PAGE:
A commodity is "a quantity of goods" used in "trade and commerce."
How should money exchange similarly with other commodities?
on the basis of a
constant known weight
How does increasing the money
supply differ in effect from increasing
the supply of other commodities?
Why is this so?
Increasing the money supply adds no net social benefit,
but merely devalues already-existing money.
Unlike other commodities, money is exchanged, not consumed.
How would banks
function in a 100%
Banks would store ("warehouse") gold or silver (specie). Bank
notes ("warehouse receipts") would issue only against specie
deposits, all redeemable anytime. Bank profits would come
from specie-storage charges and interest on specie loans.
If the money supply is not limited to the supply of precious metals, money ceases
being a form of private property and becomes a tool to redistribute wealth.
What is "inflation"?
How does inflation
an increase in the money supply, usually in excess of the supply of precious metals
by shifting net claims to wealth to those nearest the source of the new money
(i.e., government and banks), and away from those farther from the source
What are "fractional-
banks which overextend credit by making more loans in paper money – all of
which they pledge to redeem in specie on demand – than they can redeem
Why are government and
Government expands the money supply to buy more goods and services
without directly raising taxes. Fractional-reserve banks expand the money
supply to make more loans, earn more interest, raise their profits.
How does a legitimate credit
economy (without fractional-
reserve banking) differ from a
paper money economy (with
In a legitimate credit economy there is no monetary inflation,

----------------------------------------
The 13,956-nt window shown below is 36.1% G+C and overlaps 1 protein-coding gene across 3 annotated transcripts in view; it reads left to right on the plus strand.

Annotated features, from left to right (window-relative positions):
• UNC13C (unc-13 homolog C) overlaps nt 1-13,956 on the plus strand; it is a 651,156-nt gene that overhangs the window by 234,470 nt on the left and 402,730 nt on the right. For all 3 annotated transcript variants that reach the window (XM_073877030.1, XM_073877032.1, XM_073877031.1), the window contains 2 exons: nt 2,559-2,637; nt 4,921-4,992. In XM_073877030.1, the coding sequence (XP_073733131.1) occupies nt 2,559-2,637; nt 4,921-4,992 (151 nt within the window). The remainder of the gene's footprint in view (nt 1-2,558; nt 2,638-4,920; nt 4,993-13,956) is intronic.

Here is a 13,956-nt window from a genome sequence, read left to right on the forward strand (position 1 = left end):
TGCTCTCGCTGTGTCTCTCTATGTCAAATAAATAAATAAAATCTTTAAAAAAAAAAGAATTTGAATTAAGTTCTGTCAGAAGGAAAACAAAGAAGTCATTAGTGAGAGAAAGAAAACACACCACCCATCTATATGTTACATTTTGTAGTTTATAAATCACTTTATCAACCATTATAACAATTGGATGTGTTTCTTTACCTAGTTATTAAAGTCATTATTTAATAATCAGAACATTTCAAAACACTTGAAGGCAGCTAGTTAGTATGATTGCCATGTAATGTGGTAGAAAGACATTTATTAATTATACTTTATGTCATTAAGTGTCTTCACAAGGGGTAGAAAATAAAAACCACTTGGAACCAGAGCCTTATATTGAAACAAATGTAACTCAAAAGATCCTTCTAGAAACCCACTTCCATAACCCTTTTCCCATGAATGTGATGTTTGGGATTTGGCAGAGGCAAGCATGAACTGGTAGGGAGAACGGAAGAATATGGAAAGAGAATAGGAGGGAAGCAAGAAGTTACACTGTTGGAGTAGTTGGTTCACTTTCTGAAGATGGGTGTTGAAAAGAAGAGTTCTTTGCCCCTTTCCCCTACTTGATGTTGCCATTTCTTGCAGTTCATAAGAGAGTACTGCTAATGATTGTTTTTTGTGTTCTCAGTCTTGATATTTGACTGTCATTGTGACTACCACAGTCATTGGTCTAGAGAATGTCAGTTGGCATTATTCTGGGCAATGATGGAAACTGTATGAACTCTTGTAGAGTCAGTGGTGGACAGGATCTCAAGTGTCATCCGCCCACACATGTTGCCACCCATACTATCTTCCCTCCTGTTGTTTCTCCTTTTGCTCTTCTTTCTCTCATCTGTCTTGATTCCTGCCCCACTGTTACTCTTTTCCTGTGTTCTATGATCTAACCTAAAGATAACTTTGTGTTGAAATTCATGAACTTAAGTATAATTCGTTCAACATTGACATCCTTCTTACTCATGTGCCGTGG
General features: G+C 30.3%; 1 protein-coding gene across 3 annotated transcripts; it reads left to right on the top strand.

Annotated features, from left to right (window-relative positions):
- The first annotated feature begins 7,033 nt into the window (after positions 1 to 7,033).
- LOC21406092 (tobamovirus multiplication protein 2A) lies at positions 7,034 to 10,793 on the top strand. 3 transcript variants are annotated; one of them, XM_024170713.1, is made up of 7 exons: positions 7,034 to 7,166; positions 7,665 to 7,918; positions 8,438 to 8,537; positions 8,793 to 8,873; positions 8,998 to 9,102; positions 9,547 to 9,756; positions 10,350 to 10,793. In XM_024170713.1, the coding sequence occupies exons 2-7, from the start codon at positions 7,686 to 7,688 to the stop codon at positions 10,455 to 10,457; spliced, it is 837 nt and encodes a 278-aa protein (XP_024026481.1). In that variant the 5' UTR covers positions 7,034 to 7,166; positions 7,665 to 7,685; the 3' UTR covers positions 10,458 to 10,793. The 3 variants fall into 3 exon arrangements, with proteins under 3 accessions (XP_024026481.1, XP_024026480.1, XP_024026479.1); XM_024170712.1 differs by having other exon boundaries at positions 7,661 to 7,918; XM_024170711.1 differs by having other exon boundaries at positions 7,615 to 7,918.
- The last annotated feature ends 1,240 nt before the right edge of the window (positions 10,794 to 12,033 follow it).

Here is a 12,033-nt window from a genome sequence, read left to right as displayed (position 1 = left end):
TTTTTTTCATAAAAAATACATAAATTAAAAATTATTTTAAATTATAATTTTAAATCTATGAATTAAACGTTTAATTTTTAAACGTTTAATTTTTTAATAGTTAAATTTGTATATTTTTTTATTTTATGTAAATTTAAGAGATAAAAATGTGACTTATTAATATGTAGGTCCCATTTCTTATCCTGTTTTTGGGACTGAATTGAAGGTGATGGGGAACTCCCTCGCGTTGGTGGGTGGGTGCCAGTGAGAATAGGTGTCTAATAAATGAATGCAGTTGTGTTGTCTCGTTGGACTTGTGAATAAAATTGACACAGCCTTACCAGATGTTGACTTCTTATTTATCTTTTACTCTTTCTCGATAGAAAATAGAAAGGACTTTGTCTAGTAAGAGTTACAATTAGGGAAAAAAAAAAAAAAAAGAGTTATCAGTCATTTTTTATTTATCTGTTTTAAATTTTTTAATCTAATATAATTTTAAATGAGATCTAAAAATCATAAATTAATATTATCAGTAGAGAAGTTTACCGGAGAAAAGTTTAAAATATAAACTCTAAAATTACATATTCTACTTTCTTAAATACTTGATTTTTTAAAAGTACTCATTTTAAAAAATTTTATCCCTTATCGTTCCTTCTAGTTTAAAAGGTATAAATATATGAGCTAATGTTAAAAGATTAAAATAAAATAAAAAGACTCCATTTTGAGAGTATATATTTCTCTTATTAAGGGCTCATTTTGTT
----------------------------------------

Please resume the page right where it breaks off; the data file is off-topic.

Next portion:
more postponed consumption, and a promise to repay bank
debt in the future. In a paper money economy there is monetary
inflation, less postponed consumption, and a promise to repay
bank debt (i.e., to redeem paper money) immediately.
In a system where money is private property and paper money is redeemable in specie on demand:
Why are fractional-reserve
banks always bankrupt?
They cannot redeem in specie all the
paper claims to it which they have issued.
What is a
Depositors lose confidence in a bank's ability to redeem its paper money in specie
and try to reclaim their property by presenting bank notes for redemption.
bank emissions of
paper money in excess
of specie backing?
the number of independent banks (each of which can
demand the others redeem their paper in specie); the
number of bank notes in circulation; depositors' fear of
non-redeemability of bank notes into specie on demand
How do central banks
remove these restraints
on monetary expansion
Nationalization of the banking system leaves fewer
independent banks to demand specie redemption
of paper money. Government, backed by the printing
press, guarantees safety of depositors' money.